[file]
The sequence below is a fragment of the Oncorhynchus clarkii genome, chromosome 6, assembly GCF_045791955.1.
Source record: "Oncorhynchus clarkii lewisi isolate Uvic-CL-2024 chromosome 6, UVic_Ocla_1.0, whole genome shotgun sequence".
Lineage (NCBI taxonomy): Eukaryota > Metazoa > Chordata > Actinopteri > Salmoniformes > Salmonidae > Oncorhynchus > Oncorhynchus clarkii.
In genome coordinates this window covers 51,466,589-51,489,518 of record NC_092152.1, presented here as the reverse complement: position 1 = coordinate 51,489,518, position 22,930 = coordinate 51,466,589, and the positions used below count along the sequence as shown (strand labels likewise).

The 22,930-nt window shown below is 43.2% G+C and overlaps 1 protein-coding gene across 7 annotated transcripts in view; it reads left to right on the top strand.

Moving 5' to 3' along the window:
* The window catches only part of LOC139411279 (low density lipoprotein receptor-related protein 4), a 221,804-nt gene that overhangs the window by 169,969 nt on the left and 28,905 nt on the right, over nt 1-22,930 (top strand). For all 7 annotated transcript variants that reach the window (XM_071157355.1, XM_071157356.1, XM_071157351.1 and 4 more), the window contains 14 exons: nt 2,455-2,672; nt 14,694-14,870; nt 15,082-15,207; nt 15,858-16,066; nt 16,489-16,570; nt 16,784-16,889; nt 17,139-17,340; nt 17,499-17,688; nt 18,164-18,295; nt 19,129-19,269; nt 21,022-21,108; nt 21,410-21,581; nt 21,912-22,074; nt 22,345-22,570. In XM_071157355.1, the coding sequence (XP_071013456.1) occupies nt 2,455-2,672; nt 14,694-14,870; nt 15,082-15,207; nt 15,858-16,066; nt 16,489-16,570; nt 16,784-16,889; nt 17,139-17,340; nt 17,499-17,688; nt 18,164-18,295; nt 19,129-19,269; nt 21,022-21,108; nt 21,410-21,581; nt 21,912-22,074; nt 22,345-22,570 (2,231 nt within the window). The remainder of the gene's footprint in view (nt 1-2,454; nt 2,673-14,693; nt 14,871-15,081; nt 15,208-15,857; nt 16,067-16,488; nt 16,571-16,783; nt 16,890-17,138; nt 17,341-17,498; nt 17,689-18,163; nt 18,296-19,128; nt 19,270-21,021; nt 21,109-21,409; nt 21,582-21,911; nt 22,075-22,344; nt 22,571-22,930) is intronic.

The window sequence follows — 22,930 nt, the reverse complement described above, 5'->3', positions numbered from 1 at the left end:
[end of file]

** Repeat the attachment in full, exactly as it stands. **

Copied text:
The sequence below is a fragment of the Oncorhynchus clarkii genome, chromosome 6, assembly GCF_045791955.1.
Source record: "Oncorhynchus clarkii lewisi isolate Uvic-CL-2024 chromosome 6, UVic_Ocla_1.0, whole genome shotgun sequence".
Lineage (NCBI taxonomy): Eukaryota > Metazoa > Chordata > Actinopteri > Salmoniformes > Salmonidae > Oncorhynchus > Oncorhynchus clarkii.
In genome coordinates this window covers 51,466,589-51,489,518 of record NC_092152.1, presented here as the reverse complement: position 1 = coordinate 51,489,518, position 22,930 = coordinate 51,466,589, and the positions used below count along the sequence as shown (strand labels likewise).

The 22,930-nt window shown below is 43.2% G+C and overlaps 1 protein-coding gene across 7 annotated transcripts in view; it reads left to right on the top strand.

Moving 5' to 3' along the window:
* The window catches only part of LOC139411279 (low density lipoprotein receptor-related protein 4), a 221,804-nt gene that overhangs the window by 169,969 nt on the left and 28,905 nt on the right, over nt 1-22,930 (top strand). For all 7 annotated transcript variants that reach the window (XM_071157355.1, XM_071157356.1, XM_071157351.1 and 4 more), the window contains 14 exons: nt 2,455-2,672; nt 14,694-14,870; nt 15,082-15,207; nt 15,858-16,066; nt 16,489-16,570; nt 16,784-16,889; nt 17,139-17,340; nt 17,499-17,688; nt 18,164-18,295; nt 19,129-19,269; nt 21,022-21,108; nt 21,410-21,581; nt 21,912-22,074; nt 22,345-22,570. In XM_071157355.1, the coding sequence (XP_071013456.1) occupies nt 2,455-2,672; nt 14,694-14,870; nt 15,082-15,207; nt 15,858-16,066; nt 16,489-16,570; nt 16,784-16,889; nt 17,139-17,340; nt 17,499-17,688; nt 18,164-18,295; nt 19,129-19,269; nt 21,022-21,108; nt 21,410-21,581; nt 21,912-22,074; nt 22,345-22,570 (2,231 nt within the window). The remainder of the gene's footprint in view (nt 1-2,454; nt 2,673-14,693; nt 14,871-15,081; nt 15,208-15,857; nt 16,067-16,488; nt 16,571-16,783; nt 16,890-17,138; nt 17,341-17,498; nt 17,689-18,163; nt 18,296-19,128; nt 19,270-21,021; nt 21,109-21,409; nt 21,582-21,911; nt 22,075-22,344; nt 22,571-22,930) is intronic.

The window sequence follows — 22,930 nt, the reverse complement described above, 5'->3', positions numbered from 1 at the left end: